Mr. Ives' Christmas (2003)
By Oscar Hijuelos
Another solid read for the Christmas season is this gem from 2003. In no way a sentimental work, Hijuelos' novel presents the perennial issue of faith in the face of tragedy. Weaved into the narrative of Mr. Ives, whose life and faith in God and humanity is thrown into question when a terrible tragedy befalls him at Christmas. Part love story and part meditation on how a person can find spiritual peace in the midst of crisis, Mr. Ives' Christmas is a compelling story of one man struggling to put his life in perspective. In the expert hands of Oscar Hijuelos, the novel speaks eloquently to the most basic and fulfilling aspects of human existence-- a Christmas story if there ever was one.
Building the Human City: William F. Lynch's Ignatian Spirituality for Public Life (2016)
By John F. Kane with a Foreword by Kevin F. Burke
Kane's text provides a first rate overview of the work of Jesuit philosopher William F. Lynch. Writing from the 1950s to the mid-1980s, Lynch was not only a literary theorist, but a pioneering "social critic," and one of the first to warn against the fierce cultural and political polarizations that are prevalent in our society today. In his diverse works, Lynch calls for transformation and encourages healing discernment through imagination, while also addressing critical ironies of an Ignatian (and Socratic) spirituality. Kane's presentation in this collection brings to the forefront, perhaps for the first time, Lynch's unified vision of transformation, which is arguably more necessary now than when it was first written. A masterly study of a great Jesuit and scholar who more readers should know.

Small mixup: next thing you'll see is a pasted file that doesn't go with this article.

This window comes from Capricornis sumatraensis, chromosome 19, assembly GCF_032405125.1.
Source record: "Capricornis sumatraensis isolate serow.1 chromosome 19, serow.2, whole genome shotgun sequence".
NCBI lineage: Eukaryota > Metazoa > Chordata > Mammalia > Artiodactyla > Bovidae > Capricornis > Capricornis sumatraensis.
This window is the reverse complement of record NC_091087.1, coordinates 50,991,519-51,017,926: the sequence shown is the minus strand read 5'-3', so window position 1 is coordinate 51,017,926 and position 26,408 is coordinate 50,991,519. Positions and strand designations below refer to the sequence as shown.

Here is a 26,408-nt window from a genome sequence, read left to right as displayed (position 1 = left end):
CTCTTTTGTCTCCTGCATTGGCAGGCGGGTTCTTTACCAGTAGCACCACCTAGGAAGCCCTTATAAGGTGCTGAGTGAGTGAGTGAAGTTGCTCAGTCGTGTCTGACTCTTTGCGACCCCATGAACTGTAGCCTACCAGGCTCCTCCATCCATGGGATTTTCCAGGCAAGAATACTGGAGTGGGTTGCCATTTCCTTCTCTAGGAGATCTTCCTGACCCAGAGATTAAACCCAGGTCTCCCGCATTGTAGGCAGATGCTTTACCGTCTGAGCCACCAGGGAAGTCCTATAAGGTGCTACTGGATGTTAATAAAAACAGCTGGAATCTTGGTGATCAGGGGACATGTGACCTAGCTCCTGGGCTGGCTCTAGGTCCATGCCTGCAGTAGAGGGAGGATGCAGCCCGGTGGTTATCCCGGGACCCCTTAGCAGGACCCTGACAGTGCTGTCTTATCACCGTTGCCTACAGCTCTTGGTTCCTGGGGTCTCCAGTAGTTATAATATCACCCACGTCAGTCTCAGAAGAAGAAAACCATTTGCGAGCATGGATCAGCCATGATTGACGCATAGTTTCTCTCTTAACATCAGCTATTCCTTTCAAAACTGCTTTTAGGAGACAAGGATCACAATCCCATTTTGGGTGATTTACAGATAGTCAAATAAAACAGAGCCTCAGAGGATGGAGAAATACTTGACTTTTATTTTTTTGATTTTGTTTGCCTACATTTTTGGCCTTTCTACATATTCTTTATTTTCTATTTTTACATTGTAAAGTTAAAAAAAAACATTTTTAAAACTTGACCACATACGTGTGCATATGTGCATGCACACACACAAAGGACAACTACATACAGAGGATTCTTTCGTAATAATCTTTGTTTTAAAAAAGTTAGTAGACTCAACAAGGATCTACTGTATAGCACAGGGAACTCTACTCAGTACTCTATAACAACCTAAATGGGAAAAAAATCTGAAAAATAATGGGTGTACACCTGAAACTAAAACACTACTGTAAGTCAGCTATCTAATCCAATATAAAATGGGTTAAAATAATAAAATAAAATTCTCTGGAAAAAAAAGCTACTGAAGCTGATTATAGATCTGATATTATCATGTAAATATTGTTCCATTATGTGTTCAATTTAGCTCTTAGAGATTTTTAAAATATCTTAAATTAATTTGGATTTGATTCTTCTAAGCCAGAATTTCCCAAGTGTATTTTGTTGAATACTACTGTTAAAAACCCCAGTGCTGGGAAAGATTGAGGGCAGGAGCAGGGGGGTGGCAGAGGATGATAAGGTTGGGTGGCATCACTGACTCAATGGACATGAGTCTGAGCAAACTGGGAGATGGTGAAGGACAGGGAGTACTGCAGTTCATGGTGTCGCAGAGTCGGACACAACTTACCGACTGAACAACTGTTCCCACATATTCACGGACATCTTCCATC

The Intellectual Life: It's Spirit, Conditions, Methods (1946, 1992)
By A. G. Sertillanges, OP (translated by Mary Ryan) with a Foreword by James V. Schall, SJ
A perfect stocking stuffer, A.G. Sertillanges's book is equal parts romantic evocation of the spiritual dignity of the life of scholarship and practical advice to the aspiring young intellectual. Do you want to do intellectual work? This is the central question to which Fr. Sertillanges, orients this book of timeless teachings. First published in 1920, The Intellectual Life has been acclaimed for both its scholarly and practical approaches to both scholarly habits of mind and vocation discernment. Providing generations of scholars with robust foundation in intellectual practices and sensibilities, this book is a must read for any young (or even not so young) scholar.
October/November 2017 Recommended Reads
To Overcome Oneself: The Jesuit Ethic and Spirit of Global Expansion, 1520-1767 (2013)
By J. Michelle Molina
This study examines practices of Catholic missionaries in Europe and New Spain from the 1520s through the 1760s in order to demonstrate how the emergence of the Western concept of the "modern self" was enmeshed in the process of early modern Catholic missionary expansion. Emphasizing the centrality of embodied Catholic spiritual practices--such as Jesuit practices meditation, narrative self-reflection, confession, and the spiritual exercises in the development of the idea of "self"-- Molina also investigates the importance of the relationship between spiritual directors and their subjects. Throughout this original retelling of the emergence of the concept of modern "selfhood," Molina poses two important questions: Why does the effort to know and transcend self require so many others? And what can we learn about the inherent intersubjectivity of missionary colonialism?
We Are Not Ourselves: A Novel (2015)
By Matthew Thomas
Named to New York Times 100 Notable Books of 2014, Washington Post Top 50 Fiction List for 2014, and Entertainment Weekly Ten Best Fiction Books of 2014, among many other accolades, this novel traces one family's pursuit of the American Dream in New York in the 1940s & 50s. Through the lives of his characters, Thomas charts the movements of an American century, in the process exposing our greatest desires, as well as our greatest failures. The Washington Post praises Thomas for his superb ability to capture "both an individual's life and the universality of that's person experience"-- with a solid eye fixed on Catholic spirituality-- in this stunning piece of literature.